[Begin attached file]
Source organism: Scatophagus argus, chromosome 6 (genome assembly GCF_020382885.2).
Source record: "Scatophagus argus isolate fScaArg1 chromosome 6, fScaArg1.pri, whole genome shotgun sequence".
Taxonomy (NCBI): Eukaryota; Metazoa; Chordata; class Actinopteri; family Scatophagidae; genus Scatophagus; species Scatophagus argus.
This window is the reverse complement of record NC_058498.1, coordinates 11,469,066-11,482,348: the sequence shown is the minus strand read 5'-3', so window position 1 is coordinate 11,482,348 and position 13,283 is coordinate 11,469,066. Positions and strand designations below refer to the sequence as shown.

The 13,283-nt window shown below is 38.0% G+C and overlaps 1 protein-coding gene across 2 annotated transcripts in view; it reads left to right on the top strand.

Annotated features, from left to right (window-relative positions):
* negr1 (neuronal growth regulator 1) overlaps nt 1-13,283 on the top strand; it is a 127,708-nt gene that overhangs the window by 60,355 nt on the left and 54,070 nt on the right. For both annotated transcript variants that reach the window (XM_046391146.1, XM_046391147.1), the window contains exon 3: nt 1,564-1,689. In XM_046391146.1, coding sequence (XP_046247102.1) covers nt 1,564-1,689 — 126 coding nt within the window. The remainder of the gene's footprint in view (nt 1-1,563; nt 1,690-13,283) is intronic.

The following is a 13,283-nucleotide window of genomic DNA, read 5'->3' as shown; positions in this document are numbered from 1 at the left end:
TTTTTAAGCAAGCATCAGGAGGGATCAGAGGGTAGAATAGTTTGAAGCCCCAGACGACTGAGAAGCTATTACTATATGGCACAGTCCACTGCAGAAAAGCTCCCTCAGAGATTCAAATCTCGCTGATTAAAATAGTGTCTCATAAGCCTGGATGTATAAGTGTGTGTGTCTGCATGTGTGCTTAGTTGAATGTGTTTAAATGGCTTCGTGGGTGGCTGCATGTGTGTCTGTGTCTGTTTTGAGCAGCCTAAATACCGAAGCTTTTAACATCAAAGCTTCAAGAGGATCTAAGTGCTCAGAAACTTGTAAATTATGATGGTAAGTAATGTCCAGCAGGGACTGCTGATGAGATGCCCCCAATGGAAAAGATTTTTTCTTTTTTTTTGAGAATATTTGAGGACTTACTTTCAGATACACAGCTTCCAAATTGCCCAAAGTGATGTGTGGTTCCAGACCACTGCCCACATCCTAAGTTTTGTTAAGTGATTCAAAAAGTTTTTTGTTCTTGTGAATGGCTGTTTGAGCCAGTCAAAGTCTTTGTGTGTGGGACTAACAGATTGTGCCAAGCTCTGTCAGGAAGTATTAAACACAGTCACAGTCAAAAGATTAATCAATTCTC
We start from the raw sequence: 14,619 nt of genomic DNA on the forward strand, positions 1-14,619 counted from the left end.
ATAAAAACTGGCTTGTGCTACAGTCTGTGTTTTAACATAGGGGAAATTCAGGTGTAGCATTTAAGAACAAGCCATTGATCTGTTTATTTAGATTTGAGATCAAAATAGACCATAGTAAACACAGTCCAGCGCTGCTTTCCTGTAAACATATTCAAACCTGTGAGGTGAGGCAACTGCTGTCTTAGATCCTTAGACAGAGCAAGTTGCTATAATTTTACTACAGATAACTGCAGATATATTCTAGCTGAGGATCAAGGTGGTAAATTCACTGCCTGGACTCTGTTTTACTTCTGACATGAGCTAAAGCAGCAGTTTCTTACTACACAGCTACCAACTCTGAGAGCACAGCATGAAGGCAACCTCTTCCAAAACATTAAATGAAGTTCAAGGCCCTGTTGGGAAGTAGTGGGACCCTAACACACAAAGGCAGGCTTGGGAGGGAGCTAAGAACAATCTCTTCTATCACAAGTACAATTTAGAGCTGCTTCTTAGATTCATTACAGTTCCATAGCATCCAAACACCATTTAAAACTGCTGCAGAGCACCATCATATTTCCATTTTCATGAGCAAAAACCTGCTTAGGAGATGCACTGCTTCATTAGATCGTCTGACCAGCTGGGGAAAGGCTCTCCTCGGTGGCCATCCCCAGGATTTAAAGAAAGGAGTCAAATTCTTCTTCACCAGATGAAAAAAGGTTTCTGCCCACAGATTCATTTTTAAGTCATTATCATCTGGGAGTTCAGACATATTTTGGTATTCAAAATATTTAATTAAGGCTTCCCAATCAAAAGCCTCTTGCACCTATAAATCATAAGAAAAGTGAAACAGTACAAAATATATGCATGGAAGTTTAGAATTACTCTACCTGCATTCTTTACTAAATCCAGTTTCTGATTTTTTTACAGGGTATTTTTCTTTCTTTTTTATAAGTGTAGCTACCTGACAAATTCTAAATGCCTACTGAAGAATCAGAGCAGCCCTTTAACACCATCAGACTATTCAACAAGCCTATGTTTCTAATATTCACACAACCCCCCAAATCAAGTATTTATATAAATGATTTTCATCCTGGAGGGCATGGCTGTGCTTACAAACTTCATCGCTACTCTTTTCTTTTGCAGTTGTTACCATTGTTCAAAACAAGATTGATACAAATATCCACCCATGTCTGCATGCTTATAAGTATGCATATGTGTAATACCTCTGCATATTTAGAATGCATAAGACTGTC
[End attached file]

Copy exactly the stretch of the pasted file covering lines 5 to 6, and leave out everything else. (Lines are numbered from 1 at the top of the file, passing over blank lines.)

The 13,283-nt window shown below is 38.0% G+C and overlaps 1 protein-coding gene across 2 annotated transcripts in view; it reads left to right on the top strand.

Annotated features, from left to right (window-relative positions):